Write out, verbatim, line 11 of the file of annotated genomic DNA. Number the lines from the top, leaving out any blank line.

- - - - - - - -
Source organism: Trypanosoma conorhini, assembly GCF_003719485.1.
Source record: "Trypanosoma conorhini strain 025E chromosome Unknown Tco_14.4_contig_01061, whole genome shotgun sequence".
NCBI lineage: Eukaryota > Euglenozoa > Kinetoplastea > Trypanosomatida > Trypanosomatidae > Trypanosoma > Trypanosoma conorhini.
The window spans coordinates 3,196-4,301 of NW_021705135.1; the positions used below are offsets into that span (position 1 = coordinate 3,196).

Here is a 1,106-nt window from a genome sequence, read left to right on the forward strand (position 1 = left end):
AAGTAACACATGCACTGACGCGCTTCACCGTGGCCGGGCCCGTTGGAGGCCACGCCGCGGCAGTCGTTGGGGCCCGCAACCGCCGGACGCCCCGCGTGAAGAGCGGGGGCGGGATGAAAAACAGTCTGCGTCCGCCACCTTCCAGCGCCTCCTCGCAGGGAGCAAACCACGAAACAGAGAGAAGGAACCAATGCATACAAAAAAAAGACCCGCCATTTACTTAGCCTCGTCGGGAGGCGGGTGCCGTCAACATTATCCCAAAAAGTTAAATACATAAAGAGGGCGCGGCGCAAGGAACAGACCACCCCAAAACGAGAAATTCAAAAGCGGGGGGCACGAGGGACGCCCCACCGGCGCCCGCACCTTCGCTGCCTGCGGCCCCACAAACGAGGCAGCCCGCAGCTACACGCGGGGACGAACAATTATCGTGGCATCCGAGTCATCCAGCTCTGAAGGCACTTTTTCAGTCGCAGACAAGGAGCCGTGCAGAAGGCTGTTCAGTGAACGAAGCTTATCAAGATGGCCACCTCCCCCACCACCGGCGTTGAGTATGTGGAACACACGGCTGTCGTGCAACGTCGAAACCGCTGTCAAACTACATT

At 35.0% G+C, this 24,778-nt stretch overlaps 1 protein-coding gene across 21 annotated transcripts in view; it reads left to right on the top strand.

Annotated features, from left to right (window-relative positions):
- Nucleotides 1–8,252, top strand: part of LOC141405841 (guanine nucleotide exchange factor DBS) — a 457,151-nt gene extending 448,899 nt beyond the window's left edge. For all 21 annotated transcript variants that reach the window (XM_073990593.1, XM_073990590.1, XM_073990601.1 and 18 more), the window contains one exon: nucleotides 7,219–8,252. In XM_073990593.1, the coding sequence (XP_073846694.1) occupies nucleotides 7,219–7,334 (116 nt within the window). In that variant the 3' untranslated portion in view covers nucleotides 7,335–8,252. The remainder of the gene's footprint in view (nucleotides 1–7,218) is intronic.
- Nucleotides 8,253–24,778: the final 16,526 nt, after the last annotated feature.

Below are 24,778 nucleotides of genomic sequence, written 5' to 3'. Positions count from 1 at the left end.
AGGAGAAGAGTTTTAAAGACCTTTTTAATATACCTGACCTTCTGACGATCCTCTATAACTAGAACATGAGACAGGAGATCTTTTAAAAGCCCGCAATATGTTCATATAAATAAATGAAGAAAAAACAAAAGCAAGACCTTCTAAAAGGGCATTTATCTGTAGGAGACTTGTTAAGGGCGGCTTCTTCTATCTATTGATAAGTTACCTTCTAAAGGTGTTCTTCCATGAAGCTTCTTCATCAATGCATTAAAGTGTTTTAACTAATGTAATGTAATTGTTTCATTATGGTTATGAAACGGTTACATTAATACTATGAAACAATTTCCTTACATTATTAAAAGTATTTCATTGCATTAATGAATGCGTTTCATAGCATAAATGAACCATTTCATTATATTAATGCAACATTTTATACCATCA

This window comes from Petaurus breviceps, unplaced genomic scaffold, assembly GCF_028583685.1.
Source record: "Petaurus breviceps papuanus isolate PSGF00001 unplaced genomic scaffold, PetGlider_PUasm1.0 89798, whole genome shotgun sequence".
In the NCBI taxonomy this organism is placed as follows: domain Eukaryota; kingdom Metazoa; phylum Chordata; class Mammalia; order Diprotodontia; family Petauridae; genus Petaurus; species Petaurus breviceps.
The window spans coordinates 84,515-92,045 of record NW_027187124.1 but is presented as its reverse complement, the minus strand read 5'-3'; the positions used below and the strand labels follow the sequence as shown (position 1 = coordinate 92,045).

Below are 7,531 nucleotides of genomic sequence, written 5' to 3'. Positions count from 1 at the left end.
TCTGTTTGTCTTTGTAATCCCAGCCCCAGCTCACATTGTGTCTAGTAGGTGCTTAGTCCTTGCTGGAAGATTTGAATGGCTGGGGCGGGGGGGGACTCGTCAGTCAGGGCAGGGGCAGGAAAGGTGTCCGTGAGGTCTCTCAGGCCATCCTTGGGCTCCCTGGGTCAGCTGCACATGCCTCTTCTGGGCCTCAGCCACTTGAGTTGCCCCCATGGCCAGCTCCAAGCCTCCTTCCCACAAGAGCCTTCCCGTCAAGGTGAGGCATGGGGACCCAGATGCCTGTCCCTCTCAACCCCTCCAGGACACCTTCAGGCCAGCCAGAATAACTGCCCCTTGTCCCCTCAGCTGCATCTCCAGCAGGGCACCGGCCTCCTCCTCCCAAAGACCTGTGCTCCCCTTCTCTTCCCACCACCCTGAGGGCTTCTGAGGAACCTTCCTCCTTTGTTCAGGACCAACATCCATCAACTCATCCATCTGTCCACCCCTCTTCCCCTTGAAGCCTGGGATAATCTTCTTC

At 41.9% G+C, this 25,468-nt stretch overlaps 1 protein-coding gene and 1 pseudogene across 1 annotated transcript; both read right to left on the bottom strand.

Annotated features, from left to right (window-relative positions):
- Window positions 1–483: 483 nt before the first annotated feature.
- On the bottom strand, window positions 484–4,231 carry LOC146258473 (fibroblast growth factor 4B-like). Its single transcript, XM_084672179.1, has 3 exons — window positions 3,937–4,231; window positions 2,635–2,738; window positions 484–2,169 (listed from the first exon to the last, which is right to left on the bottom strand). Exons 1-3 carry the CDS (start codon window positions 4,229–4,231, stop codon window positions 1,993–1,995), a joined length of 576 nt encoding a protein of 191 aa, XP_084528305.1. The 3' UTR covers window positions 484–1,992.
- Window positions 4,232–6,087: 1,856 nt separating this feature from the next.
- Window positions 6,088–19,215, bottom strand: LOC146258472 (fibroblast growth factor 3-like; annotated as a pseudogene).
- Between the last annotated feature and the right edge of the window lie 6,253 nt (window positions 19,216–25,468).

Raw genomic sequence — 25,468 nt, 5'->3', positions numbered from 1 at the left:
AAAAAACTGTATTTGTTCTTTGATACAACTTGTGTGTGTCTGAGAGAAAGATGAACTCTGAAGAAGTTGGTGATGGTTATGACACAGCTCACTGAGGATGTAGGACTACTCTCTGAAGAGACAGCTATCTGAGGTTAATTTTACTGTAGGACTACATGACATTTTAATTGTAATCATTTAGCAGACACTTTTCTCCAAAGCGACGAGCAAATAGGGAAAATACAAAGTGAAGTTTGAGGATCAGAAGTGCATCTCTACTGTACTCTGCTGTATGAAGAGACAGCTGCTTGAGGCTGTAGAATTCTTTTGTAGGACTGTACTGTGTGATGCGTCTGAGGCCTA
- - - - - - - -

Below are 24,778 nucleotides of genomic sequence, written 5' to 3'. Positions count from 1 at the left end.